It is a combative and faded Joe Locke that is revealed in the booklet of his "thin masks", a new work by an artist who will turn sixty this year, a composer and vibraphonist who made his way in the '90s as a man of the new generation and has reached 35 (!) records as a leader, as well as countless sideman sessions in the most varied areas, from Cecil Taylor to Grover Washington Jr.
We had left it in 2015 with the well-deserved Downbeat plaudits for "Love Is a Pendulum", a successful Motéma album which the saxophones of Danny McCaslin and our Rosario Giuliani contributed to. For the debut on Origin, a Seattle label, Locke has resorted to a brand new base quartet (Jim Ridl piano and synth, Lorin Cohen bass, and Samuel Sarkisyan drums) to which are added two excellent guests, long almost inseparable and able to illuminate every incision day by day, ie David Binney on the alto and Adam Rogers on the guitar. The lively curiosity of Locke and his intellectual caliber is generously deployed on a sort of concept album in which seven intimately American originals stand out, elaborations that start from a folk plant and evolve like jade sculptures from the wonderful, vulnerable balance. "Who Killed Davey Moore?" is sung by Raul Midon, singer and blind guitarist who certainly deserves to be noted on the notebook, and has the credentials of a real hit, so much so that Locke has invested on a great video effect for the worldwide launch of "Subtle Disguise."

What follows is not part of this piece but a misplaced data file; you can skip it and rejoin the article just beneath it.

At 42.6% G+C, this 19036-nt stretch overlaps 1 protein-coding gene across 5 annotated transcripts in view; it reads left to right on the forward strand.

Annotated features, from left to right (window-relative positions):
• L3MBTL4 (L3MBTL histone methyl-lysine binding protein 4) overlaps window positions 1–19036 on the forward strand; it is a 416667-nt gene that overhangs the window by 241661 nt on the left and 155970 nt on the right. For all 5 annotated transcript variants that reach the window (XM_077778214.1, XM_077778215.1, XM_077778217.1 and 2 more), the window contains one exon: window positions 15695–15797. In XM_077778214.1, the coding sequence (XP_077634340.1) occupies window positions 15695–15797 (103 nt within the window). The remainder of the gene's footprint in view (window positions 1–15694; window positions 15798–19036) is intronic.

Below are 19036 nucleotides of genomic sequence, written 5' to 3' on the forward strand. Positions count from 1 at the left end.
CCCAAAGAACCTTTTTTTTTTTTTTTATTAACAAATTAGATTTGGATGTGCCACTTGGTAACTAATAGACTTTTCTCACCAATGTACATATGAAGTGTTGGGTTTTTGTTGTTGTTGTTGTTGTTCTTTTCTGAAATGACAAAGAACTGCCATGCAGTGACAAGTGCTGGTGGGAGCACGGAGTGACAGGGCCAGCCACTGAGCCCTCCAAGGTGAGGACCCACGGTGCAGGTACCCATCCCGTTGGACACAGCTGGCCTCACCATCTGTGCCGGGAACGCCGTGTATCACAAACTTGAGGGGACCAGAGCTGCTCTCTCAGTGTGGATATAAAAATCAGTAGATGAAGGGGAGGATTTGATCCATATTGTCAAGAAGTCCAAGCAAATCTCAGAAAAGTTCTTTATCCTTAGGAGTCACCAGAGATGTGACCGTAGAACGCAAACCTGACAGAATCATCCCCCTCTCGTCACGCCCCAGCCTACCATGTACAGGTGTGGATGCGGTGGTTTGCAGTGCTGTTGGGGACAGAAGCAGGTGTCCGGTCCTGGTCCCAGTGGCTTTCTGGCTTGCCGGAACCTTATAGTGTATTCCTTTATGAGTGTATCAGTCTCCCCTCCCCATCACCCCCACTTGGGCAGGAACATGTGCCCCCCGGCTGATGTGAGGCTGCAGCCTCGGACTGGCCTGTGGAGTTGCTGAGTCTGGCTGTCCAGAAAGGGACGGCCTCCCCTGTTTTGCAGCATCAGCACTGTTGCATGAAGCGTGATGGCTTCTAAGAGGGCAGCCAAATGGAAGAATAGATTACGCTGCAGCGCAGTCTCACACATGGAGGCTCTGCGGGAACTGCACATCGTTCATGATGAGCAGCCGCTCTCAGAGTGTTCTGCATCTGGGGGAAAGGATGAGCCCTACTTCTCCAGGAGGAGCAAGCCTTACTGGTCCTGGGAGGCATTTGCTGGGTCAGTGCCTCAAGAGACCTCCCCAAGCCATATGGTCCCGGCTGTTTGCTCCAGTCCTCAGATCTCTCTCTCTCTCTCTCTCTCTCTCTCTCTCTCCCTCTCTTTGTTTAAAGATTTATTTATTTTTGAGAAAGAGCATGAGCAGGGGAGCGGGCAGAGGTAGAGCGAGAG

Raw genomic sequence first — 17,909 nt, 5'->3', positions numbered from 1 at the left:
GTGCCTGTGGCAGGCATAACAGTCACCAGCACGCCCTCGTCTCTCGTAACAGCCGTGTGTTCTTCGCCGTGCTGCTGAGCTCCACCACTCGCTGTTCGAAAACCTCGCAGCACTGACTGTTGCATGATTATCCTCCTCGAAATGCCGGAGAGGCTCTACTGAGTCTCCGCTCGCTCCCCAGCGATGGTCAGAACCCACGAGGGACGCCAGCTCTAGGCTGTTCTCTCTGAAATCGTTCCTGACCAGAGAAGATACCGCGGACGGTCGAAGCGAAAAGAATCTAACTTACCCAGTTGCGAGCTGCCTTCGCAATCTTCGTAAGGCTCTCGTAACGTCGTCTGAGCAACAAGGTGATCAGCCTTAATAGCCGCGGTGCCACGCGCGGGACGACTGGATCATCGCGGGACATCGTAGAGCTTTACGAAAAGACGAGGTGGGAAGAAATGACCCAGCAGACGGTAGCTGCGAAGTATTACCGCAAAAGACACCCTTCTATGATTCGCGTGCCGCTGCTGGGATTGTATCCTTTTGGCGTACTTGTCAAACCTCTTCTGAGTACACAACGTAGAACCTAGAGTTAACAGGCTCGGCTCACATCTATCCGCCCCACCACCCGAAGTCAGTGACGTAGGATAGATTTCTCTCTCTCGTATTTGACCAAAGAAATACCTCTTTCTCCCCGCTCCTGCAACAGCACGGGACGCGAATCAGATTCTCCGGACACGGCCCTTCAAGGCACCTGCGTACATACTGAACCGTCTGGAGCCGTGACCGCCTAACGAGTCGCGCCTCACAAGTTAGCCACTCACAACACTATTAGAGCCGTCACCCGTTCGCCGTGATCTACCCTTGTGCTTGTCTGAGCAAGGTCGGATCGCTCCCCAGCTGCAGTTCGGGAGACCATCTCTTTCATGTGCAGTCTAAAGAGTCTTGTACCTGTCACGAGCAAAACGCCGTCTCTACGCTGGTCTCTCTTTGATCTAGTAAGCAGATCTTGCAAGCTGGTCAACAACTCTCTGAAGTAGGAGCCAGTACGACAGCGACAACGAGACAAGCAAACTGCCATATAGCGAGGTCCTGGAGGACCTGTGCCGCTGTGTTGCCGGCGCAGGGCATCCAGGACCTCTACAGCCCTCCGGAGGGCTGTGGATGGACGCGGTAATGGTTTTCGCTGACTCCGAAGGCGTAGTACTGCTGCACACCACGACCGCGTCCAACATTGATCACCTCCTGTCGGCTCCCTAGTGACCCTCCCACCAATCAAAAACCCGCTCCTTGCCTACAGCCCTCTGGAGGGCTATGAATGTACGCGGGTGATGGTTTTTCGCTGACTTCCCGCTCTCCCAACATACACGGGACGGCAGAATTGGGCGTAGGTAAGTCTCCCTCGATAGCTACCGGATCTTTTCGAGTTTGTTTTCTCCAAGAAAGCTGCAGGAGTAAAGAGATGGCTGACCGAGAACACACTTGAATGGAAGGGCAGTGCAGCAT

The hypnotic "Red Cloud" that opens the games is a real tomahawk that firmly fixes the attention and nails the entire album, the electric "Rogues of America" dedicated to (ne) fasti Trumpiani is perhaps a sad and logical development, but everyone will find a personal path in Lockian music, perhaps "Safe And Sound" at sidereally close to our days, to our lives, like the whole "Subtle Disguise", A work that I listen to after listening seems to literally rise and that we recommend without reservation to a wider audience than the canonical addicted jazz audience. *Roughly translated from Italian